As the nation prepared for the 2020 presidential election, Chapman University’s nonpartisan Civic Engagement Initiatives (CEI) team connected student voters with the tools and resources needed to confidently participate.
With the fall semester at Chapman being remote, an active civic engagement campaign filled with virtual events and programs ledg up to the November election. These online experiences were designed to bring awareness about the differing state-by-state registration requirements and on the various issues and initiatives on the ballot. The activities ranged from informative Instagram content on the @LifeatCU and @ChapmanCivic accounts to virtual tabling sessions to online materials that give guidance about the vote-by-mail process.
“All incoming and current Chapman students can access these resources and be part of the conversation,” said Shishei Tsang, program coordinator of Student Engagement.
Chapman ALL IN to Reach Total Campus Voter Registration
These efforts to ensure a strong student voter turnout align with the university’s recent ALL IN Campus Democracy Challenge (ALL IN) pledge, where Chapman is committing to 100% student voter registration and participation. ALL IN is a national initiative recognizing and supporting campuses as they work to increase nonpartisan democratic engagement. The pledge is a nationwide commitment with involvement from more than 160 college presidents and chancellors of campuses such as UC Berkeley, Brown University, John Hopkins University, Stanford University and New York University.
“Chapman’s curriculum is centered around global citizenship and an important component of that mission is to maintain civic engagement,” said Daniele Struppa, Ph.D., president of Chapman University. “We are committed to full student voter participation by providing opportunities that will rally and empower our students to register, turnout to vote and seize their voice to make an impact.”
Over the last eight years, there has been a consistent trend in an increase of Chapman students both registering to vote and submitting their ballots. For the 2016 presidential election, over 80% of Chapman students registered to vote. This year, the goal was to reach that 100% registration and participation mark.
CEI convened a Voter Engagement Campus Coalition to work together toward this shared goal. The coalition of campus partners formed in August and includes the Dean of Students Office, Student Government Association, Office of Residence Life and First-Year Experience, 11 Chapman schools and colleges, Political Science Department, Fish Interfaith Center, First-Generation Programs, Chapman Republicans and Chapman Young Democrats student organizations, the Student Organizations team and student representatives from various Fraternity and Sorority Life chapters.
As a commitment campus for the ALL IN pledge, Chapman’s Student Engagement Department also met bi-weekly with other involved colleges to share its civic engagement ideas and plans.
“We’re unique in that Chapman’s Civic Engagement Initiatives is housed within the Department of Student Engagement. Most campuses do not have that sort of functional area in their student affairs division,” said Justin Koppelman, Ph.D., associate director of Student Engagement. “That has pushed us to think about civic engagement in the novel way that we do, and we’re doing what people consider to be the model across the country for this kind of work in the university environment.”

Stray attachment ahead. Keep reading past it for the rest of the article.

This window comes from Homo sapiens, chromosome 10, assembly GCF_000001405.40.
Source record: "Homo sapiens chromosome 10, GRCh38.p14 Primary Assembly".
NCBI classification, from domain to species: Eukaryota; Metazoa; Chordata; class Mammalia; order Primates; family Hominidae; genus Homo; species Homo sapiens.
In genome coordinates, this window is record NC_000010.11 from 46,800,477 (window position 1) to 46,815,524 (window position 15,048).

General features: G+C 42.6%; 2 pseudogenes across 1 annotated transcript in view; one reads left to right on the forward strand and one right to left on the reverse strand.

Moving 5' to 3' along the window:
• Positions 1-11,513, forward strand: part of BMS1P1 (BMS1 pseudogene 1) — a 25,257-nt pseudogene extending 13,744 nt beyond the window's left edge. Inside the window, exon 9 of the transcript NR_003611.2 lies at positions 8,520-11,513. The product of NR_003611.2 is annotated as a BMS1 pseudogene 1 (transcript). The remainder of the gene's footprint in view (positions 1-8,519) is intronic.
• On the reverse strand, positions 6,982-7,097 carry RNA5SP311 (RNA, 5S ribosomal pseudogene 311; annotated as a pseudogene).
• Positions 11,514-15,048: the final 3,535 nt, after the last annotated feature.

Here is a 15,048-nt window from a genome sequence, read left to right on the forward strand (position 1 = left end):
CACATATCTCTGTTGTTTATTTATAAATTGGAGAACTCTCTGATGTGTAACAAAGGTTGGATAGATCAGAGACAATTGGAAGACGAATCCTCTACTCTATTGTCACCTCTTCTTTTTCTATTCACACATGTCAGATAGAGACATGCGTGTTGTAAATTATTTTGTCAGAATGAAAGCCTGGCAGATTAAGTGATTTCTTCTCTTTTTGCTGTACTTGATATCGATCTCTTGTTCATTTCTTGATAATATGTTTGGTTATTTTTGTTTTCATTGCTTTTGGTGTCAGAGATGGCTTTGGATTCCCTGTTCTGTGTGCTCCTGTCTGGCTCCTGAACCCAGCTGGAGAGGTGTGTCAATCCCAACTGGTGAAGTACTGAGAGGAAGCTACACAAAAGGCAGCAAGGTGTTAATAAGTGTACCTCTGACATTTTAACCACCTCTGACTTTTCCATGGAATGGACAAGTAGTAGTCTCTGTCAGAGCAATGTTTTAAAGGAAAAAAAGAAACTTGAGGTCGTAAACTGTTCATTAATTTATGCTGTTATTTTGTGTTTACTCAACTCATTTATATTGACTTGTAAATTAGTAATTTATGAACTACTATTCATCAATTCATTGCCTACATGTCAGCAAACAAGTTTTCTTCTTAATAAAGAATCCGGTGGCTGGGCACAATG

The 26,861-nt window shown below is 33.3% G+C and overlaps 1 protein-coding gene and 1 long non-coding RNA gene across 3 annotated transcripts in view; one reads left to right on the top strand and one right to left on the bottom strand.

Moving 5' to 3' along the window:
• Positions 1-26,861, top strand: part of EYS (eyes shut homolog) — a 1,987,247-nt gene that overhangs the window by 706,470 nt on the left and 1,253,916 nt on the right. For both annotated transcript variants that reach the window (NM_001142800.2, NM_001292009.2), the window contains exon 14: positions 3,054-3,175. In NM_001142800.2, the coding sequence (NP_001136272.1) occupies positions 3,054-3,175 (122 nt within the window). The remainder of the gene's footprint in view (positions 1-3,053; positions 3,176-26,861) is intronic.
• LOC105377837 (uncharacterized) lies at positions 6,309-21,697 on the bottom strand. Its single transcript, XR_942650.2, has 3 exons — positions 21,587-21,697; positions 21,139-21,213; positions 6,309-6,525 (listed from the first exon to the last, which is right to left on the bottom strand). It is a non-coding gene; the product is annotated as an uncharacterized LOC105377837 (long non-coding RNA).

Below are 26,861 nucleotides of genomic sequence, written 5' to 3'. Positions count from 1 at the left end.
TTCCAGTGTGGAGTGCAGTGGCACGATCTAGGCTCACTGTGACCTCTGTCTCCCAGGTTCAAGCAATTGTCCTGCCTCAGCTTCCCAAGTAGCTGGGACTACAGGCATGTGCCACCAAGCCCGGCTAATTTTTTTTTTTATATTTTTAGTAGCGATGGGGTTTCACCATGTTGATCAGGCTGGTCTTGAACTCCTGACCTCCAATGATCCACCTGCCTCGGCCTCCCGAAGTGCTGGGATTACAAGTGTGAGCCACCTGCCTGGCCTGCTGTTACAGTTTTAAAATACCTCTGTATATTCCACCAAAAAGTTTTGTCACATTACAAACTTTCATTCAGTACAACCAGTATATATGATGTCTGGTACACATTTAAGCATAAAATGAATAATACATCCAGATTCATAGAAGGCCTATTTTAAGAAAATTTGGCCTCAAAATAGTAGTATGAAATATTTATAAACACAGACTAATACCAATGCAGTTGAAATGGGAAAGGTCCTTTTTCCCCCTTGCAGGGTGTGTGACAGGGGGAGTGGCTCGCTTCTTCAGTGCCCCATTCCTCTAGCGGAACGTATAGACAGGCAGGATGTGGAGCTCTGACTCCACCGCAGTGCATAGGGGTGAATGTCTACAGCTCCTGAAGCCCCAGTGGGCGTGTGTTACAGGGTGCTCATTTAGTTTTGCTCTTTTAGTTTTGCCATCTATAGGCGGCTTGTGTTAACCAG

Chapman has a longstanding tradition of political and civic engagement. In the last two recognition cycles, the university has earned the distinction of being a “Voter-Friendly Campus” by the national nonpartisan groups Campus Vote Project (CVP) and NASPA – Student Affairs Administrators in Higher Education. Chapman is the only higher education institution in Orange County and one of five campuses in California that has received this designation.
Chapman Students Encouraged to Vote
With this election season being in the midst of the COVID-19 health crisis and the racial and social justice protests, it was a crucial time for college-aged voters to get involved with political and voter engagement towards the issues that they care about, says Tsang.
“As a student, you might feel like, ‘I’m just a student. I’m powerless.’ But being able to vote is your privilege and power to make changes happen, and if you have that privilege and that power, you should use it,” Tsang said.
No matter where students are this fall or how they decide to cast their ballots, the Civic Engagement Initiatives team is here to help make voting easier.
The latest Chapman civic engagement news and events were posted on these social channels. Students were encouraged to give these accounts a follow and visit them regularly to stay involved.
There were reserved times on the @LifeatCU Instagram account, where the CEI team tabled virtually. These tabling hours included civic and voter engagement-related content on Instagram stories for students to interact with.
Since the physical Global Citizens Wall in the Argyros Student Union was not accessible during fall for students to write on, there was a virtual version instead! A new question about a current event was posted on the @LifeatCU Instagram account twice a week to allow students to share their thoughts. Responses were collected and posted on an online CEI news article every week to foster dialogue and civic learning.
“You have the choice to change the world as you move through it or not. So if you want to be a part of your future and how you experience your life in the future, voting is a way to do it,” Koppelman noted. “By making the time to vote in this election, you’re getting yourself into the habit of continuing in every election that follows and you’re contributing to a whole lifetime of democratic engagement.”